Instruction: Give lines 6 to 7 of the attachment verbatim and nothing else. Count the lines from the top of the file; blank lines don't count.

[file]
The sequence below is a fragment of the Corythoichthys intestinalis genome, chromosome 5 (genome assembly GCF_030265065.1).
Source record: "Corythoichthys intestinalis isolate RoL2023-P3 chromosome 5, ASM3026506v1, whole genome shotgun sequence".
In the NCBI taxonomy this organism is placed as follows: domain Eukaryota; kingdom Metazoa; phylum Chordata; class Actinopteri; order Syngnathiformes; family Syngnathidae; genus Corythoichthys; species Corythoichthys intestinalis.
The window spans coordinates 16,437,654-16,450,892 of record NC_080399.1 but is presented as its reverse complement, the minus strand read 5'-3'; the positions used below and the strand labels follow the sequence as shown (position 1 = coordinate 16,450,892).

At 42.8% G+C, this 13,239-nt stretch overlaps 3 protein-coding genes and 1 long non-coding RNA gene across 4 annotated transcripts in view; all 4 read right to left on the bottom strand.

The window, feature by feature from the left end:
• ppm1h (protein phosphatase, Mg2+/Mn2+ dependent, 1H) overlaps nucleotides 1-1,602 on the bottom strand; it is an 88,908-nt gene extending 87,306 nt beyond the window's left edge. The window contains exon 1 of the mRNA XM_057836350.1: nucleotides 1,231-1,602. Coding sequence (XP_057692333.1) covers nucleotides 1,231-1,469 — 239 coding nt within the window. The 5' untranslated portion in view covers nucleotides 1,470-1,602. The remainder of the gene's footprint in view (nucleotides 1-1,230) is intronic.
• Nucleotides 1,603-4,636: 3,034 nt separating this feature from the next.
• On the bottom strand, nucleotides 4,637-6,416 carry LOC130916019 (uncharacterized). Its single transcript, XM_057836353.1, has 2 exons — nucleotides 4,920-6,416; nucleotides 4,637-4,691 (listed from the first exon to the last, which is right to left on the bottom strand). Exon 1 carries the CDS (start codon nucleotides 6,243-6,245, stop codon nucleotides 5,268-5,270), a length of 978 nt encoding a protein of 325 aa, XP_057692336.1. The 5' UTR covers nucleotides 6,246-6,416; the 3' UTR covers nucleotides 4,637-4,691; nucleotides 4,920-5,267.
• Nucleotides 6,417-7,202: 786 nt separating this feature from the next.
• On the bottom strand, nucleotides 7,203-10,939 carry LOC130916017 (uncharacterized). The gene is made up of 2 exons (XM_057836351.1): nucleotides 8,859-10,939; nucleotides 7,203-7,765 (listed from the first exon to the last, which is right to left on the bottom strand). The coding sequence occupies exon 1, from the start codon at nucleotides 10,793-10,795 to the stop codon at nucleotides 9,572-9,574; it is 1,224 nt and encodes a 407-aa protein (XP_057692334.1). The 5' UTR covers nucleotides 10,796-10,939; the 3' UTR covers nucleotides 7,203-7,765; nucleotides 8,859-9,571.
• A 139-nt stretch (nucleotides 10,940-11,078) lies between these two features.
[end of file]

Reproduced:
The window, feature by feature from the left end:
• ppm1h (protein phosphatase, Mg2+/Mn2+ dependent, 1H) overlaps nucleotides 1-1,602 on the bottom strand; it is an 88,908-nt gene extending 87,306 nt beyond the window's left edge. The window contains exon 1 of the mRNA XM_057836350.1: nucleotides 1,231-1,602. Coding sequence (XP_057692333.1) covers nucleotides 1,231-1,469 — 239 coding nt within the window. The 5' untranslated portion in view covers nucleotides 1,470-1,602. The remainder of the gene's footprint in view (nucleotides 1-1,230) is intronic.